HOUSTON, TX - It's been one week since the Tax Day flood. Even though the waters have receded, Houston is still suffering.
"They're tearing down our sheetrock, as we speak, in our apartment complex," said North Houston resident Michelle Banion. "Everyone over here is devastated: their houses destroyed, their cars gone."
Texas Governor Greg Abbott announced that the federal assistance he has requested for Harris, Fayette, Grimes and Parker counties has been awarded. Affected citizens will receive up to $33,000 in grants, plus low-interest disaster loans. All that could be of help to those who didn't have flood insurance. That assistance was approved.
Congresswoman Sheila Jackson Lee released the following statement today announcing that the federal Government has granted the request for Individual Assistance for Harris County:
“Today the federal government granted the request for Individual Assistance for Harris County which was affected by severe weather and flooding. I would like to thank all the local, state and federal officials who helped in making this possible.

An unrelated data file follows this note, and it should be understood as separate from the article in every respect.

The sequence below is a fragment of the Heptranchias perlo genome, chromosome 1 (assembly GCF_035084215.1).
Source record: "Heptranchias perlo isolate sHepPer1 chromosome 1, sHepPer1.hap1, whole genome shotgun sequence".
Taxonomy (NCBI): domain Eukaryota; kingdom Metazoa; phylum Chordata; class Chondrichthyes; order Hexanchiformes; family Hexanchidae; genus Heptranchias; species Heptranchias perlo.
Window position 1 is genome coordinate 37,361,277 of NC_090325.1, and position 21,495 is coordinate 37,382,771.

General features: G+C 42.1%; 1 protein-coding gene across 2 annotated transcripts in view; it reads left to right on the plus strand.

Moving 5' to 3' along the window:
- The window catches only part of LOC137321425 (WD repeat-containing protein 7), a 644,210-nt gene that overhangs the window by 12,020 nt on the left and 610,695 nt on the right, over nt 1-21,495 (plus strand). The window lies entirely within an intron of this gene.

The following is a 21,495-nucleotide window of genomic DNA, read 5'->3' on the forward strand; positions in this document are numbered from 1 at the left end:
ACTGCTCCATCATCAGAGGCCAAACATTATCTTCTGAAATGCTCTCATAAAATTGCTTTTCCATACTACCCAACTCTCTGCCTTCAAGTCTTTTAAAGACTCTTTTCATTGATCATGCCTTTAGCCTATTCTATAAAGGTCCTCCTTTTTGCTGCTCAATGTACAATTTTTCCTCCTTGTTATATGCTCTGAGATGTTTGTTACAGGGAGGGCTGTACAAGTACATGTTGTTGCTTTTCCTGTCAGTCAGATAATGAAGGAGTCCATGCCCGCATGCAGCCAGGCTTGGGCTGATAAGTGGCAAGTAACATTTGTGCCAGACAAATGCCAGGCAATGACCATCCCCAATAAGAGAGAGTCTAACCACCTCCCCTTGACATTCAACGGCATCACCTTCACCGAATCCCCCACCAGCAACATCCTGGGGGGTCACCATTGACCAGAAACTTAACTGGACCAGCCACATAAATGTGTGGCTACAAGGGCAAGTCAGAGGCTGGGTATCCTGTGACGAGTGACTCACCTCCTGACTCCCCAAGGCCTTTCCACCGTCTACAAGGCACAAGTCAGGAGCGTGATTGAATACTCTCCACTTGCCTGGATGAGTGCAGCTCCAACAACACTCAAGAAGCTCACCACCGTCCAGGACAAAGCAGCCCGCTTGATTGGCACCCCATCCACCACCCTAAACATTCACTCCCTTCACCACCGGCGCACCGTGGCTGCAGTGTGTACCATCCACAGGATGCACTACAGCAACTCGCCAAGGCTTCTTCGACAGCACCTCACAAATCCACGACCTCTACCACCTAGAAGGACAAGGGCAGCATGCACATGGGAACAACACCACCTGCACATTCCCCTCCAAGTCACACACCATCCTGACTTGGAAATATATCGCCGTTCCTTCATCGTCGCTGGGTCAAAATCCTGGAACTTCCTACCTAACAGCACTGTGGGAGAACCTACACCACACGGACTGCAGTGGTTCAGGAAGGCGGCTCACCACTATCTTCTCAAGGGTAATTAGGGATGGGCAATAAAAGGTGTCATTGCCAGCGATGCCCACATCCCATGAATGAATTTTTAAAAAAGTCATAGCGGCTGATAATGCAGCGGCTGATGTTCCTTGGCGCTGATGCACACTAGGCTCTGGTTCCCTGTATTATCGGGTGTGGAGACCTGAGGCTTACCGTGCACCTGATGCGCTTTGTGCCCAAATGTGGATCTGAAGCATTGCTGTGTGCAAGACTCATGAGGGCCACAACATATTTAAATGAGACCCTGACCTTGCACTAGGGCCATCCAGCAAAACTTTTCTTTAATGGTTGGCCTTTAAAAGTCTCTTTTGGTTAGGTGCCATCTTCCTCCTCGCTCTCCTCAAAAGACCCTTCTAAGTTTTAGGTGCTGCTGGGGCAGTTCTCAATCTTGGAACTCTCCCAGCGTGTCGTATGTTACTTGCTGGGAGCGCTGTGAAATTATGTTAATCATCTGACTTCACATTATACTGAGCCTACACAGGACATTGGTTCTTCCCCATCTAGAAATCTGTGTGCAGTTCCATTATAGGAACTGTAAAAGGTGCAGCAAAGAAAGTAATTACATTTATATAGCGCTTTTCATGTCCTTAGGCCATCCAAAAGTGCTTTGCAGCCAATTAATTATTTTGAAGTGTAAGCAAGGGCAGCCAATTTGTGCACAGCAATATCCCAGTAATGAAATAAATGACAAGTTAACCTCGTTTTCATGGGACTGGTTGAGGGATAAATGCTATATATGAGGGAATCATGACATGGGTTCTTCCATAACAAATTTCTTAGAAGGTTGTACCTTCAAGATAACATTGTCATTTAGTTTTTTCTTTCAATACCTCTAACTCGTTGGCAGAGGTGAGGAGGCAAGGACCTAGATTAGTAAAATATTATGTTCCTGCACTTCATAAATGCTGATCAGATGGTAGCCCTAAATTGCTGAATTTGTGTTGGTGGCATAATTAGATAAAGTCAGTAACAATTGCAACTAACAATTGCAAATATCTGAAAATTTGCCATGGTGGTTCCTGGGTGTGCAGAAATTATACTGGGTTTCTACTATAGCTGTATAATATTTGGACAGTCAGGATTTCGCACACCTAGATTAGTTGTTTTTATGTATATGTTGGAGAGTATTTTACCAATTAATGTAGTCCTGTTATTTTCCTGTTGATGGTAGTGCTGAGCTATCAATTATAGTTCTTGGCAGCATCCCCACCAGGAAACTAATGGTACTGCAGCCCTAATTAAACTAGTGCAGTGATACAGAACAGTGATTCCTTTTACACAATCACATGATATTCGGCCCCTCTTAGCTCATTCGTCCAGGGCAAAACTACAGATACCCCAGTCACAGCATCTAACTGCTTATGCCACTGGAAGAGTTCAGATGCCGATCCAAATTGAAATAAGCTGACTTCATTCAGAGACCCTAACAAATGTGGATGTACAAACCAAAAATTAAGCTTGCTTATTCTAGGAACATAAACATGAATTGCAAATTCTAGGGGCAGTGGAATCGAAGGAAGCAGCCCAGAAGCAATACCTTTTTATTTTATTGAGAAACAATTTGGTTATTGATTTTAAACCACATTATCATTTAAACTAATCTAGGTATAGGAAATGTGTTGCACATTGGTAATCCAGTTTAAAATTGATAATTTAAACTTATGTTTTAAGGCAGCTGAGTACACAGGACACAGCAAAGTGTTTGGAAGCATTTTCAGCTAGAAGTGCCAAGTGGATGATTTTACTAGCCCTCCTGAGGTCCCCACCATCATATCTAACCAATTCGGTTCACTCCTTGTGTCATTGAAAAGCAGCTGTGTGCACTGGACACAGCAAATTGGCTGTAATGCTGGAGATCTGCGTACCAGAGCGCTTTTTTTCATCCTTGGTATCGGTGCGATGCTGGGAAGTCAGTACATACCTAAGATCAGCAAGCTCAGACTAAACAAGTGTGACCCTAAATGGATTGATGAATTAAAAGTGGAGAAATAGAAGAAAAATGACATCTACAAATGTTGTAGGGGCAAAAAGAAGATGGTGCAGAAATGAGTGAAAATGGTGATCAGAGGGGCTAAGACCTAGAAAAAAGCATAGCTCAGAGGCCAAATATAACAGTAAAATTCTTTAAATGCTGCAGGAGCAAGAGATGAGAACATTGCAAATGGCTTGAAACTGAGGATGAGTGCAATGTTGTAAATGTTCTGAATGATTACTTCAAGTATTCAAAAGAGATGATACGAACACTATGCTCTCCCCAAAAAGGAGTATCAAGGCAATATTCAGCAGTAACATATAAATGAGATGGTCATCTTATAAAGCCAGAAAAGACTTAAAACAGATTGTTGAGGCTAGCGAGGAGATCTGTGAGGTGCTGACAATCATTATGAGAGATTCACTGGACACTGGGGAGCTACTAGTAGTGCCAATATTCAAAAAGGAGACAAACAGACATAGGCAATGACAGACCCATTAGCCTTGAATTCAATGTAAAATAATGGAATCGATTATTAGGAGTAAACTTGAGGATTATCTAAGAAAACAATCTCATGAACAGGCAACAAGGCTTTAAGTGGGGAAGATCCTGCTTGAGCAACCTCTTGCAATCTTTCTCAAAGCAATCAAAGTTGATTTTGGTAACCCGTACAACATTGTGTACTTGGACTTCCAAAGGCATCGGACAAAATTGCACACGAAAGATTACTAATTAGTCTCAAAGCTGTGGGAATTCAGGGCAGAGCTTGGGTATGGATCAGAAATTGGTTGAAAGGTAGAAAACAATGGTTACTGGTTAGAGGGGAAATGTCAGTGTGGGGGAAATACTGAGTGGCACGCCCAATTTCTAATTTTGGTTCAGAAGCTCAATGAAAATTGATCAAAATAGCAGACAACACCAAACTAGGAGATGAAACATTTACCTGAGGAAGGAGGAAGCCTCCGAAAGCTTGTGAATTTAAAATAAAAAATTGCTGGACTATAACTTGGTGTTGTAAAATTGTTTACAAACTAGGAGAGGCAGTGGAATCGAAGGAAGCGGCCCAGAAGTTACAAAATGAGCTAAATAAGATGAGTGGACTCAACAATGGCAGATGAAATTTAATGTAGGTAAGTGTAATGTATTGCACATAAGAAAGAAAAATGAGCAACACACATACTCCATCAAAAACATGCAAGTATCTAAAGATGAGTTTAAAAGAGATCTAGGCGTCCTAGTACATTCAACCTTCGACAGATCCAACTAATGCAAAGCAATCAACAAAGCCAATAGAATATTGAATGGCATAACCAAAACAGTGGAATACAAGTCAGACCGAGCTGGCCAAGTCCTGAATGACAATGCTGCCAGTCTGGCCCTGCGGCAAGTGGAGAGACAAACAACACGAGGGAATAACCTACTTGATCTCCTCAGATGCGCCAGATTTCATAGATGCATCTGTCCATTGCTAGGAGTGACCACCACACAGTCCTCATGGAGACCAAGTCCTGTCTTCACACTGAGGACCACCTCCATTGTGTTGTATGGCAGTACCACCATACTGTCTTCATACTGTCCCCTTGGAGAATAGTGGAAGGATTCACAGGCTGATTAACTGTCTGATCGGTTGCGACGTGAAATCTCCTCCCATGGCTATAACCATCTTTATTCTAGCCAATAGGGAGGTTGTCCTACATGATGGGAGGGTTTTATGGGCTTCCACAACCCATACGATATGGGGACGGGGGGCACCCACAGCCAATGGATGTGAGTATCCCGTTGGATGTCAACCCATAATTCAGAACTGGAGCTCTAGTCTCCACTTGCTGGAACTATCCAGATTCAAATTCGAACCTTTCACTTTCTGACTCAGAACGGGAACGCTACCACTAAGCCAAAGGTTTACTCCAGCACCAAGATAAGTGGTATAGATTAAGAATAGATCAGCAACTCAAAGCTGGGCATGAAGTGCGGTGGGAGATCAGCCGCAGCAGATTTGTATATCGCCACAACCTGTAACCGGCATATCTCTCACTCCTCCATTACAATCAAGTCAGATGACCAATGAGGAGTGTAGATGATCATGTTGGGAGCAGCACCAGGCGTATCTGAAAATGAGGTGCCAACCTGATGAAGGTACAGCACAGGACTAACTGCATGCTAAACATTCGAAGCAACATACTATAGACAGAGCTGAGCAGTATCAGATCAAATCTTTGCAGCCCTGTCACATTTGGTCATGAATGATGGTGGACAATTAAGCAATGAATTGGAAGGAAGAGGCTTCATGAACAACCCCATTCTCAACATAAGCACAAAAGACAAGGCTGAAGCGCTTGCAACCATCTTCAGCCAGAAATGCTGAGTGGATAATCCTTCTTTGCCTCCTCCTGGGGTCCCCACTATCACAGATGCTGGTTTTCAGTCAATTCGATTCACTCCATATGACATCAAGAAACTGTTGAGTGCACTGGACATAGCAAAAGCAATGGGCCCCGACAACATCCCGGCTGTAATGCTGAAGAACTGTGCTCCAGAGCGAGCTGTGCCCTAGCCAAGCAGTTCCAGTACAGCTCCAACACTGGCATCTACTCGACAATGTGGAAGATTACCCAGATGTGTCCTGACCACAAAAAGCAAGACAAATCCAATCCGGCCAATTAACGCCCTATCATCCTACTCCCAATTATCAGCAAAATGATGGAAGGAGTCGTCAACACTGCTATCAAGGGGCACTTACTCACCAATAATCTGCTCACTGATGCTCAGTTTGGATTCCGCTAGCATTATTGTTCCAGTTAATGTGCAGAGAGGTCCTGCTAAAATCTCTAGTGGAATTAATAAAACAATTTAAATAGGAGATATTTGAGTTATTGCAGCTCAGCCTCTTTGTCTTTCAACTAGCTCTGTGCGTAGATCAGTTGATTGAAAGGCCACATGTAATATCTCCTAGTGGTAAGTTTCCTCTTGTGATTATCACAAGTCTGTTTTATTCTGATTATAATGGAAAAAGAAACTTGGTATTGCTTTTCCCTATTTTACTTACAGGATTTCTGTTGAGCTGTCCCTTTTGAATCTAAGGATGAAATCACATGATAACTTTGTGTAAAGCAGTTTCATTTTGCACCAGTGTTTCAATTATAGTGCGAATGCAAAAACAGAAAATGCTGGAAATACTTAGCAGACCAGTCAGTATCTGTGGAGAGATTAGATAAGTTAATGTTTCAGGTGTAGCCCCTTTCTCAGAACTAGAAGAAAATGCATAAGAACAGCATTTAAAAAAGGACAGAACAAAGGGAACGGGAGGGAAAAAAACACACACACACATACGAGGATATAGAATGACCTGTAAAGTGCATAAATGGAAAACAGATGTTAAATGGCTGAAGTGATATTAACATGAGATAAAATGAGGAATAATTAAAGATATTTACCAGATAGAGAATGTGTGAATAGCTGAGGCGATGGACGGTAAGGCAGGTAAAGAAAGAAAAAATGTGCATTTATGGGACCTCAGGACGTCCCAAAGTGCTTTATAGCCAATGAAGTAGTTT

I would like to thank the President and FEMA for quickly granting Texas’ request for Individual Assistance following last week’s severe weather. The federal government will continue to work with our local and federal partners to aid residents of Harris County while they are recovering and rebuilding from flood damages and ensure all those affected receive the assistance they need.”
"It all happened so fast," expressed home-owner Dorothy Robertson. "I'm happy that me and my family were able to get out safely."
Nearly 2,700 single-family homes and multi-family units were hit by the floods, according to the City of Houston. More than 1,300 individuals have been displaced, 400 of which have left the M. O. Campbell Center shelter and moved to hotels.
"We might be moving to a hotel," lamented Banion. "I have two young kids so I don't want to go to a shelter."
Residents in areas severely affected, like Greenspoint in North Houston, are returning to their daily routines.
"I can't live in my apartment right now," complained Shirley Boyd. "I'm gonna live with relatives until they refurbish, or whatever they plan on doing… and then I'll try to come back."
The damage has been considerable, and people are fed up with these floods. But there's one thing all Houstonians agree upon, and that is the power and solidarity of our communities.
"We all came together like a family," celebrated Michelle. "Everyone checks on everyone."
Now it's time to rebuild, and hope for a reasonably dry future.